Fortunately, in today’s world there are many options for providing your guests with electrical power. At minimum you will want to offer a solution to recharge phones so that they can take pictures of your amazing tent and share them with the world. Here are some power solutions to consider:
Rechargeable power bank charger (20,000-30,000 mAh USB charger or an all-in one solution)
Rechargeable portable power station with an optional solar panel
Run an extension cord and power strip directly from an outlet
If you decide to go with rechargeable power stations or a power bank, consider offering these as an add-on. That way you can check these items in and out and make a few extra bucks.
Prepare Your Backyard Cabin Tent For Weather
It is good to anticipate temperature swings that nature brings so you can help keep your guests as comfortable as possible.
For chilly evenings, a simple solution to help guard against colder temperatures is to include a few extra blankets that they could use in the bell tent when temperatures drop. But you may also want to consider a heat source.
Portable propane tent heaters can work well in canvas tents, and most come standard with safety features that will shut them off if they tip over or oxygen levels get depleted. You could also go all out and install a wood burning stove in your tent cabin so that guests can stay extra cozy.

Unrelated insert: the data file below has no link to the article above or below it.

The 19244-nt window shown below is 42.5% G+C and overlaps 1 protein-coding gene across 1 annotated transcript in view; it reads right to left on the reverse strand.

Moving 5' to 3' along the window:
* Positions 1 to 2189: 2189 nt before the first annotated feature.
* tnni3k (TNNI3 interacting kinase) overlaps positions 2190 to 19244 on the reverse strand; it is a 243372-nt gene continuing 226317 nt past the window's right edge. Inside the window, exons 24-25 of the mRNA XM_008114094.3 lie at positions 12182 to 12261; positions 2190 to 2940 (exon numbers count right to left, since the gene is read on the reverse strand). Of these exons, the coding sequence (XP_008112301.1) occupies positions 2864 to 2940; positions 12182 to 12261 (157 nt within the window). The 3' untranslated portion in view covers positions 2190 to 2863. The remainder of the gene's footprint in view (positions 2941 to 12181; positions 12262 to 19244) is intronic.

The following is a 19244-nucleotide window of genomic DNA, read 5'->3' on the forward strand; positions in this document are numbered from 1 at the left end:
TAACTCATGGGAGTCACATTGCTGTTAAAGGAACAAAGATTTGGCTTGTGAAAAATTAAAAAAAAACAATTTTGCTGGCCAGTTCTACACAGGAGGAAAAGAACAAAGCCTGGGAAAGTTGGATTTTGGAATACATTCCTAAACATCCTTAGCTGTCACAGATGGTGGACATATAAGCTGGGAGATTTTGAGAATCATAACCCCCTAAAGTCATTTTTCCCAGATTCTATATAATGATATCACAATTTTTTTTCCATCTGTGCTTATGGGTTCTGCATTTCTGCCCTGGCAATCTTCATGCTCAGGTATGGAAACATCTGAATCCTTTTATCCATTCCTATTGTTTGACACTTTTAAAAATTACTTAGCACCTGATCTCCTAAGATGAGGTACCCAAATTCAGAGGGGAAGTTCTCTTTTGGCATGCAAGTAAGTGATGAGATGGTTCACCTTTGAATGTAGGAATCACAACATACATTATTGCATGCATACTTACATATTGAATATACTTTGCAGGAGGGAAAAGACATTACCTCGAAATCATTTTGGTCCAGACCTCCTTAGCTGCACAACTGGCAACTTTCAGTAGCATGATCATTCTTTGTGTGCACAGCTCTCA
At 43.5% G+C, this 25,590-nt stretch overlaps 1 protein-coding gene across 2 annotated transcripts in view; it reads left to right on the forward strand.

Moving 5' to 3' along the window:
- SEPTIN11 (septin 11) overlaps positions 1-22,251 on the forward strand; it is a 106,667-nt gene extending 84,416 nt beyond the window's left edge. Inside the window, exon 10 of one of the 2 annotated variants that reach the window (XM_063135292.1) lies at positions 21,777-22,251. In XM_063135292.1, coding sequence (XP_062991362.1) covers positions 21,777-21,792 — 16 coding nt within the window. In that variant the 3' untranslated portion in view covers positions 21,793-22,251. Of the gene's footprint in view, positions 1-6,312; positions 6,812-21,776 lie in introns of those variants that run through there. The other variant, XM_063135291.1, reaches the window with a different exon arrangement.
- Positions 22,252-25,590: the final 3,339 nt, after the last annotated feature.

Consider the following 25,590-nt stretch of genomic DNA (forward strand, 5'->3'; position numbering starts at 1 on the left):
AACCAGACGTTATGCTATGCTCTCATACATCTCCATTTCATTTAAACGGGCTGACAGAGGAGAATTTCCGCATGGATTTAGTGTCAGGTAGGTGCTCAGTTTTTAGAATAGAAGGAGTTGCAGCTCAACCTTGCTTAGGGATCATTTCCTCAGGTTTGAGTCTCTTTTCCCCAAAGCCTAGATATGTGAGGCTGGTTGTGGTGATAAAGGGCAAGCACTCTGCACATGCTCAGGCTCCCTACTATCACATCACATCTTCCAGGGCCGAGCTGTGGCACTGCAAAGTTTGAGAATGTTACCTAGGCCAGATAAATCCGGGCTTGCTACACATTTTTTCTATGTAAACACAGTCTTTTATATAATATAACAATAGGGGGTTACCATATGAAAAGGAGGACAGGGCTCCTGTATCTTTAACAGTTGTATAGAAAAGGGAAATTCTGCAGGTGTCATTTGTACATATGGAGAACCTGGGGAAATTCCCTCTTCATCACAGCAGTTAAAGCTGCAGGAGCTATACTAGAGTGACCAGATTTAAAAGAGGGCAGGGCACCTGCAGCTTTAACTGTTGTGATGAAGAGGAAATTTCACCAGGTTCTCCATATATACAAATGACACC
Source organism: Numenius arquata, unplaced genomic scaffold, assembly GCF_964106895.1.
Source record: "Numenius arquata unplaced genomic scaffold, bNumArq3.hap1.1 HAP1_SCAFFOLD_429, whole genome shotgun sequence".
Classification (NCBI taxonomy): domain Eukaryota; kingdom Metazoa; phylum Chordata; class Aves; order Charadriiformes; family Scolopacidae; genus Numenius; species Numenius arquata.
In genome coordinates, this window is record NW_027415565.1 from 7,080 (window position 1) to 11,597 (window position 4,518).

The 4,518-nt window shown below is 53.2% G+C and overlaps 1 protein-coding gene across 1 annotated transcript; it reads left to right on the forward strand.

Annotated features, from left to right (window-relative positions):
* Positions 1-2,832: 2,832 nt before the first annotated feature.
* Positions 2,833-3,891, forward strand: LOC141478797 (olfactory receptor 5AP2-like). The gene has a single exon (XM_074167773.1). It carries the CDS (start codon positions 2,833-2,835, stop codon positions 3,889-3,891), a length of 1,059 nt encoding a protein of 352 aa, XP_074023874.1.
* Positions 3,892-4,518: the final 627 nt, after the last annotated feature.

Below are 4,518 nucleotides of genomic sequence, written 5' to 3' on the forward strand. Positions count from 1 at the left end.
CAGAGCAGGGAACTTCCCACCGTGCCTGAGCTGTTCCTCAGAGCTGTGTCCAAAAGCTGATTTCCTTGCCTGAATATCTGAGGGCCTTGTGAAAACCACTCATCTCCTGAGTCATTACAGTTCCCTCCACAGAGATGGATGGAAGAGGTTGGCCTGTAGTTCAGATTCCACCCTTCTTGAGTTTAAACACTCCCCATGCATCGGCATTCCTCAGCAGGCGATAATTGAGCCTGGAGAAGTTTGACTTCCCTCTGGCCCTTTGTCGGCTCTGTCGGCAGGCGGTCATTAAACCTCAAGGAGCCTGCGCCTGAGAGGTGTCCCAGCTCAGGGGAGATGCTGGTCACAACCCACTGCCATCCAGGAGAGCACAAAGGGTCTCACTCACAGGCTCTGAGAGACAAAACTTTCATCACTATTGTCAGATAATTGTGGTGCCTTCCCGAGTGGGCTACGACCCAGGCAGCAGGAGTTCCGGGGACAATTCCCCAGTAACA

The daytime during the summer months will bring with it sweltering summer sun that is difficult to combat inside of any tent. Even with the screened windows and doors open, a breeze is sometimes hard to come by. Fortunately our double wall tents allow you to roll up the lower walls to allow more air in. But you may consider adding a rechargeable fan to your tent to help encourage the airflow.
We also offer a tent flys that can be set-up over the top of the tent to help regulate the internal temperatures within the tent. Once installed, the fly creates a layer of air between the tent that helps to keep the tent cooler in the summer and warmer in the winter. As a bonus, the fly will also keep your tent roof clean from falling debris!
As for rain, we’d recommend helping to keep your tent floor and rugs clean by including a boot tray that will encourage your guests to take off their muddy shoes in the tent, and an entry mat so that they wipe their feet before entering.
Provide entertainment options to Backyard Guests
Your guests will likely be happy to pass the time with conversation and reflection from their adventures, but anything you can do to help facilitate some extra fun will certainly enhance their stay.
We suggest adding a few books and magazines that they can leaf through during down time. Including a handful of games such as playing cards, a cribbage board, Exploding Kittens or Cards Against Humanity, which is especially nice for rainy days.